Picking the right lines

The trick in not getting stuck frequently is in knowing which is the right line to take. What this means is that when you choose a path to either avoid a difficult obstacle, or tackle the obstacle, will the track past the obstacle be easier to drive? Sometimes you may choose an easier line but get stuck ahead. Look past the obstacle to see what your options are. You may even have to do a walk-through to see how bad the track ahead is.

River crossings

If you have to cross a river and you cannot see the bottom, you will have to cross the river on foot to see how deep it is, how hard or soft the bottom is, as well as how strong the current is flowing. Never attempt a river crossing without knowing what you are getting into.

Do you have the right equipment?

The most important pieces of equipment you will need to have in your vehicle at all times are a tree saver, tow strap and D-shackles or soft-shackles. There must be recovery points at the front and rear of your vehicle. A recovery point is a hook or ring that is strong enough to attach a strap, or winch cable/rope to pull the vehicle out when stuck. Most vehicles have recovery points at the front but none at the rear. Fitting an after-market steel bumper with recovery points will rectify this. This way, your 4wd can be pulled out from the front or rear, depending on which is convenient.

A bulbar at the front will help protect your vehicle from serious damages in the event of a front collision with animals, trees, rocks and the sides of hills. Having a bulbar fitted will be a good place to mount a winch on should you require one in the future.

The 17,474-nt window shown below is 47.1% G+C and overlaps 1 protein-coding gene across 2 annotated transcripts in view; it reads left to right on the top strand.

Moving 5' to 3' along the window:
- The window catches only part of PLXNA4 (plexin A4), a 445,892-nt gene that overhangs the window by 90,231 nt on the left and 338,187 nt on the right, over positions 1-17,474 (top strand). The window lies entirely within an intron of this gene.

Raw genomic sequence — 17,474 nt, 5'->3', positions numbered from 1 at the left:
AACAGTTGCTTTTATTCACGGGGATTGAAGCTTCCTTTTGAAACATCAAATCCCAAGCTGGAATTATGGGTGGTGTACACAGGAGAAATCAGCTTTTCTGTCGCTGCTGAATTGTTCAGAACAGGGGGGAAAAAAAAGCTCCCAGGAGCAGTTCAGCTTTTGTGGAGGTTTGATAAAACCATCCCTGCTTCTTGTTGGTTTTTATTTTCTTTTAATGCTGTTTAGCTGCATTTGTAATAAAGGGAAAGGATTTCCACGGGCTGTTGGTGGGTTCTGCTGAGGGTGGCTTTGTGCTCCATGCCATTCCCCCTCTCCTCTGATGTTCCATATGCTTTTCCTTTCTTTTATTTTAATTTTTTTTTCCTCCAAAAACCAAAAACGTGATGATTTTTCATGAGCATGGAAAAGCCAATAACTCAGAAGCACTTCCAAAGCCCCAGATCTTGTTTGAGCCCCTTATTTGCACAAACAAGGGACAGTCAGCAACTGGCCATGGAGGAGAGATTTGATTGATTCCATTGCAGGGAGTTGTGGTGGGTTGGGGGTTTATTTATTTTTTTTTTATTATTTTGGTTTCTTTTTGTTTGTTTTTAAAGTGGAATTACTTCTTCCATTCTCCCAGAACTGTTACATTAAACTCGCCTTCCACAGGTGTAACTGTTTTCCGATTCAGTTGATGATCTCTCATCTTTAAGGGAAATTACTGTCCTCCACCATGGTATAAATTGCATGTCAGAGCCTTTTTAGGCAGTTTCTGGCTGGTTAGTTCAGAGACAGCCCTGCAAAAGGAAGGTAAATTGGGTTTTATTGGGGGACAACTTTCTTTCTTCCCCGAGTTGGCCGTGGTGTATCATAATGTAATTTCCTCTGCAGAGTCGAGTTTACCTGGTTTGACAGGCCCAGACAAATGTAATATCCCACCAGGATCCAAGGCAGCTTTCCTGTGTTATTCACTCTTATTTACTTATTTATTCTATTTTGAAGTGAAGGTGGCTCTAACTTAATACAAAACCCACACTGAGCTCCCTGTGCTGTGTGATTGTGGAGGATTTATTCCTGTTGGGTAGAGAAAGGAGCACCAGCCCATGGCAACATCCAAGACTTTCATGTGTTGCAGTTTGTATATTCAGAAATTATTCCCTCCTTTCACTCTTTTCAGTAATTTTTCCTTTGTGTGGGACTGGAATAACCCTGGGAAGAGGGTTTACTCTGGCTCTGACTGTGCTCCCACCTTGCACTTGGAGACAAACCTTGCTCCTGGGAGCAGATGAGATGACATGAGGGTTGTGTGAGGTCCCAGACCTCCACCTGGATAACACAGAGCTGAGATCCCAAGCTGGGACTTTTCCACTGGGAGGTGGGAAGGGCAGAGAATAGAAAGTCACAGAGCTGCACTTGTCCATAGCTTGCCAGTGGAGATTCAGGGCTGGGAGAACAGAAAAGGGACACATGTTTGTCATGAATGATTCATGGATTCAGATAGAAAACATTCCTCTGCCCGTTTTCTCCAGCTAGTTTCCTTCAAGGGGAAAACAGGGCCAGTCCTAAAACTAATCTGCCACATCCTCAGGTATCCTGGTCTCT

It’s okay if you do not have a winch fitted, as long as you travel with a buddy or two. They should be able to rescue you if the need arises. A winch is an expensive piece of equipment that can be purchased later if you really do need one.

Never use a tow ball for rescues as these become dangerous projectiles should they break and can cause serious injury or death. Tow balls are only meant for towing trailers or campers.

You will need to carry a shovel in your vehicle to help get you unstuck as well as for track repairs. You will also need to carry extra water in case you get stuck past the allocated time you had planned for the trip, or for in case your vehicle overheats. A well-stocked first aid kit is also a must for all trips.

The next step

The above is only for the beginner who is starting on easy trails. Should you want to drive tougher tracks in the future, there are other mods you need to have. These include tires and suspension upgrades, rock sliders, winch, lockers and air compressors, among others which we will be covering in future posts.

For the time being, get to understand your vehicle and experience driving and handling your vehicle in the easier trails. You will learn some tips that will help as you progress. Stay safe and have fun.